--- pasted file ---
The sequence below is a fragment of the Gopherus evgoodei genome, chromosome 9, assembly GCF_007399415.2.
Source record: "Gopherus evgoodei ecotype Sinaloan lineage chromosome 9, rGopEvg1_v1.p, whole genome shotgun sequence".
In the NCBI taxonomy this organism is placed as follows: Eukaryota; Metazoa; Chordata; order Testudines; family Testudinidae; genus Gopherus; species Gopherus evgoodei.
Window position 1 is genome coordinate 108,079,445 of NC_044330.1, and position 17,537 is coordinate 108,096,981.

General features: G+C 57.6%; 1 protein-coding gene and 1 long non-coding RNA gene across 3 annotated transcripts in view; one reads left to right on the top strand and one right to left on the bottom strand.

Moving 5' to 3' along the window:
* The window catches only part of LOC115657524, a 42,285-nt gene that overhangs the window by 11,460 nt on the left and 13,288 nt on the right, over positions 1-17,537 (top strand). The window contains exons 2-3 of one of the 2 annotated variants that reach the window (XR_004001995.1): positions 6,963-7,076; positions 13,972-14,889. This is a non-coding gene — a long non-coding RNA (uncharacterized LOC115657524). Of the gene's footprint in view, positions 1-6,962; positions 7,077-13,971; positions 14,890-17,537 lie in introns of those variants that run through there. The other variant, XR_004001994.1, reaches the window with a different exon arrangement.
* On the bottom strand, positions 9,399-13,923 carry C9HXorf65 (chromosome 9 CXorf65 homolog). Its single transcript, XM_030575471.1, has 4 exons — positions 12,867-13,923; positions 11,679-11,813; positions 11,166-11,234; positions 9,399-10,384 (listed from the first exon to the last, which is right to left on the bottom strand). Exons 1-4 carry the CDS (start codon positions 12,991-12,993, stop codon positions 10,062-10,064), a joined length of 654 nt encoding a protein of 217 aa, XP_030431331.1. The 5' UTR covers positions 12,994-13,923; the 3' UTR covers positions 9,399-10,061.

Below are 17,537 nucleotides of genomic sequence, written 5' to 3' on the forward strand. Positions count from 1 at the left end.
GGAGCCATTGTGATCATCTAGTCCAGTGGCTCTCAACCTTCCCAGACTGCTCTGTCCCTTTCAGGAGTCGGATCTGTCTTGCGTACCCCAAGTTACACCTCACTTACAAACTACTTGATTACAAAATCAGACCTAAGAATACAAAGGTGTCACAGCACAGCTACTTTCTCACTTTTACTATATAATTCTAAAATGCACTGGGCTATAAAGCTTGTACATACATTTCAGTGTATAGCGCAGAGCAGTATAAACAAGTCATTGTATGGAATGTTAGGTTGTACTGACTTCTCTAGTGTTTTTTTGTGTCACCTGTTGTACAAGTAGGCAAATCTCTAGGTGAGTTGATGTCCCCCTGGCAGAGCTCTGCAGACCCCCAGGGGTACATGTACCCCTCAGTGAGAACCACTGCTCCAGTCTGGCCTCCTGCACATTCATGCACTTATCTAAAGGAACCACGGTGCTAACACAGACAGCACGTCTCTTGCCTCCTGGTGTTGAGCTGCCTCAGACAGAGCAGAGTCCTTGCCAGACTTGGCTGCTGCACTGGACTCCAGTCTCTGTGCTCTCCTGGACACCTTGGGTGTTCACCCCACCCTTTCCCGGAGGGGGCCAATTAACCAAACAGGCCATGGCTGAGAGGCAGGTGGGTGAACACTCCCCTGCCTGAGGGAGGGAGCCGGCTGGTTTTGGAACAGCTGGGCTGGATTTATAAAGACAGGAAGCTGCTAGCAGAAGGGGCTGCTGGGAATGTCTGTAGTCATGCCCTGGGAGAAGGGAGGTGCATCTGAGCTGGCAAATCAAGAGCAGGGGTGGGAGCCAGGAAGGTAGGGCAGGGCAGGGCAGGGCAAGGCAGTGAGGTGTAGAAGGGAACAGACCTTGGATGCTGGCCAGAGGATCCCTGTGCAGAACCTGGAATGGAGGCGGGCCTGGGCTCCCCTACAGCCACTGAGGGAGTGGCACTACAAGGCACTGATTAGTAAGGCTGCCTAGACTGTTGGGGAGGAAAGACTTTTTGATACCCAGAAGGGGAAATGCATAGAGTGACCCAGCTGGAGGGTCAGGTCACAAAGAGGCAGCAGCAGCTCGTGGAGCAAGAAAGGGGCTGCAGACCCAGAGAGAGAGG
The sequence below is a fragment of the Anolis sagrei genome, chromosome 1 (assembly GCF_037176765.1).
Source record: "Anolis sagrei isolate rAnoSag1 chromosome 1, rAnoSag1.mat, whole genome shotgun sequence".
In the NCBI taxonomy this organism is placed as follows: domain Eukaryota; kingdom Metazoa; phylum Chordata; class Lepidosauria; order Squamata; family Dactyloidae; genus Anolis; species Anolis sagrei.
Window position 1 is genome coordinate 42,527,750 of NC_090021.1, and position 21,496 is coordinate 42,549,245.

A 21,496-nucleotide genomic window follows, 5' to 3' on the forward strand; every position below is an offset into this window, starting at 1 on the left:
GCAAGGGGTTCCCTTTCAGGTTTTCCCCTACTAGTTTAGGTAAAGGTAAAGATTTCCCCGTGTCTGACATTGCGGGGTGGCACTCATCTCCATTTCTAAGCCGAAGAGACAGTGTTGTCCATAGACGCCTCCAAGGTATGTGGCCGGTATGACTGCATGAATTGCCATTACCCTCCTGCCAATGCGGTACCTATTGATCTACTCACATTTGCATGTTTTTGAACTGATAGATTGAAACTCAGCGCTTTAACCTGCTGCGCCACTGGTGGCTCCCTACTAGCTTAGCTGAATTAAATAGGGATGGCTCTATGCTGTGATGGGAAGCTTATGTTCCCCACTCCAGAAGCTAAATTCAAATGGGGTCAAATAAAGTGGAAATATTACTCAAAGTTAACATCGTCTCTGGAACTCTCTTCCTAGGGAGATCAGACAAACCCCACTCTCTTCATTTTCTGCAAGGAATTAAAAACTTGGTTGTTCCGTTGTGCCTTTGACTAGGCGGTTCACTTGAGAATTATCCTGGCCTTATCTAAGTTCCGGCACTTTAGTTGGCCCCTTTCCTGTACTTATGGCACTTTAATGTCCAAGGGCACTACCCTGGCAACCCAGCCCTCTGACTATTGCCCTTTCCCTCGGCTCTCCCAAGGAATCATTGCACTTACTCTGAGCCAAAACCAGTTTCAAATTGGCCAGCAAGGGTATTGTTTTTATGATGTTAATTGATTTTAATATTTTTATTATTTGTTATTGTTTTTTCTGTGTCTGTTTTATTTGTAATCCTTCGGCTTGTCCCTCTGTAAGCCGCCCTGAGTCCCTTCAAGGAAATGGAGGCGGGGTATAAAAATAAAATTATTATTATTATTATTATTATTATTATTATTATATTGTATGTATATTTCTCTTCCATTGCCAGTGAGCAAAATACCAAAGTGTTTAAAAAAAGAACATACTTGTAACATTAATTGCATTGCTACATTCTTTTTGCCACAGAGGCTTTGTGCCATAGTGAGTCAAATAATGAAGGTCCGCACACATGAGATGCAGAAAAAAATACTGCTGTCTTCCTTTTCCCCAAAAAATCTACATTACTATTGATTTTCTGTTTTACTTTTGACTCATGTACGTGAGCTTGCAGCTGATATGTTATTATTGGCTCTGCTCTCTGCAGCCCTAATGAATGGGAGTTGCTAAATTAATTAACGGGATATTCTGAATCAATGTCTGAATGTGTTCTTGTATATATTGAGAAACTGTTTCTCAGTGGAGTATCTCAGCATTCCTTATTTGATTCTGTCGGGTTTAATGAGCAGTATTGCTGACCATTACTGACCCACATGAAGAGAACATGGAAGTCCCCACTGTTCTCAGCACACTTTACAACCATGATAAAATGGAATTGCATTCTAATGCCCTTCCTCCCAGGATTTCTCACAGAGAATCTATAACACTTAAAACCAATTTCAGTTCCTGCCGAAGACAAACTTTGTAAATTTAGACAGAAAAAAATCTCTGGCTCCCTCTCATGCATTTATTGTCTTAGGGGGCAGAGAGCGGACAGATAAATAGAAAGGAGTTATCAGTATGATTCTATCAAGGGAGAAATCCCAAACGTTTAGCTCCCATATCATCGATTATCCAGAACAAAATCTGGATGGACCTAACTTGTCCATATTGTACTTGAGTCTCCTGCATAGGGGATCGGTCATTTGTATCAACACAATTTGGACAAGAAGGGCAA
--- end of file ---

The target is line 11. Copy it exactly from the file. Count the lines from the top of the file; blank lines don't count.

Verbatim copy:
The sequence below is a fragment of the Anolis sagrei genome, chromosome 1 (assembly GCF_037176765.1).